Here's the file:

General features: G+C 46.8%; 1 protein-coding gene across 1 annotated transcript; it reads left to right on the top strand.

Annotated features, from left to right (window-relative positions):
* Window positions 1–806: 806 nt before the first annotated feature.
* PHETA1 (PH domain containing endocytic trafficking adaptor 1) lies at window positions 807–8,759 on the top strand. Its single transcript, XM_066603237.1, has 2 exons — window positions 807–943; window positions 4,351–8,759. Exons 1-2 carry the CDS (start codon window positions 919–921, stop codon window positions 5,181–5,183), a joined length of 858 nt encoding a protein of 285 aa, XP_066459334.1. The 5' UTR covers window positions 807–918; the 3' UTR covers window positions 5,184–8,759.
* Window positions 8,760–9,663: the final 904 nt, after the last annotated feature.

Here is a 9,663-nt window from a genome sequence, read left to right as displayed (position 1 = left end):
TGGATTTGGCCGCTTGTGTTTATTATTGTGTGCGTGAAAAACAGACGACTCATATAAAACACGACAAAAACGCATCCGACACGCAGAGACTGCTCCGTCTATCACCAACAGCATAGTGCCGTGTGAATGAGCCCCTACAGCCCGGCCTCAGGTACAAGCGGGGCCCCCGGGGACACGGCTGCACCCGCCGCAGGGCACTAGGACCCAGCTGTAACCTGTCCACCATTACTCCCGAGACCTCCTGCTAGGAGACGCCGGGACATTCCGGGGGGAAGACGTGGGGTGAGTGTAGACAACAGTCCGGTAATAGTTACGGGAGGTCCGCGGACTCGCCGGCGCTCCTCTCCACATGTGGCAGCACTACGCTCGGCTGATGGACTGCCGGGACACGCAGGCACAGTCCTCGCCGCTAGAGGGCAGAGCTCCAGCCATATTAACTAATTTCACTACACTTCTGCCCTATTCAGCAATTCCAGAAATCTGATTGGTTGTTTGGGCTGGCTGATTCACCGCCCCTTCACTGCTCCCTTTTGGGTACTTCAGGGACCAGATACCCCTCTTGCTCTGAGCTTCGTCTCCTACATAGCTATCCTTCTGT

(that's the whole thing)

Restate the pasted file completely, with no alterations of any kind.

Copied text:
General features: G+C 46.8%; 1 protein-coding gene across 1 annotated transcript; it reads left to right on the top strand.

Annotated features, from left to right (window-relative positions):
* Window positions 1–806: 806 nt before the first annotated feature.
* PHETA1 (PH domain containing endocytic trafficking adaptor 1) lies at window positions 807–8,759 on the top strand. Its single transcript, XM_066603237.1, has 2 exons — window positions 807–943; window positions 4,351–8,759. Exons 1-2 carry the CDS (start codon window positions 919–921, stop codon window positions 5,181–5,183), a joined length of 858 nt encoding a protein of 285 aa, XP_066459334.1. The 5' UTR covers window positions 807–918; the 3' UTR covers window positions 5,184–8,759.
* Window positions 8,760–9,663: the final 904 nt, after the last annotated feature.

Here is a 9,663-nt window from a genome sequence, read left to right as displayed (position 1 = left end):
TGGATTTGGCCGCTTGTGTTTATTATTGTGTGCGTGAAAAACAGACGACTCATATAAAACACGACAAAAACGCATCCGACACGCAGAGACTGCTCCGTCTATCACCAACAGCATAGTGCCGTGTGAATGAGCCCCTACAGCCCGGCCTCAGGTACAAGCGGGGCCCCCGGGGACACGGCTGCACCCGCCGCAGGGCACTAGGACCCAGCTGTAACCTGTCCACCATTACTCCCGAGACCTCCTGCTAGGAGACGCCGGGACATTCCGGGGGGAAGACGTGGGGTGAGTGTAGACAACAGTCCGGTAATAGTTACGGGAGGTCCGCGGACTCGCCGGCGCTCCTCTCCACATGTGGCAGCACTACGCTCGGCTGATGGACTGCCGGGACACGCAGGCACAGTCCTCGCCGCTAGAGGGCAGAGCTCCAGCCATATTAACTAATTTCACTACACTTCTGCCCTATTCAGCAATTCCAGAAATCTGATTGGTTGTTTGGGCTGGCTGATTCACCGCCCCTTCACTGCTCCCTTTTGGGTACTTCAGGGACCAGATACCCCTCTTGCTCTGAGCTTCGTCTCCTACATAGCTATCCTTCTGT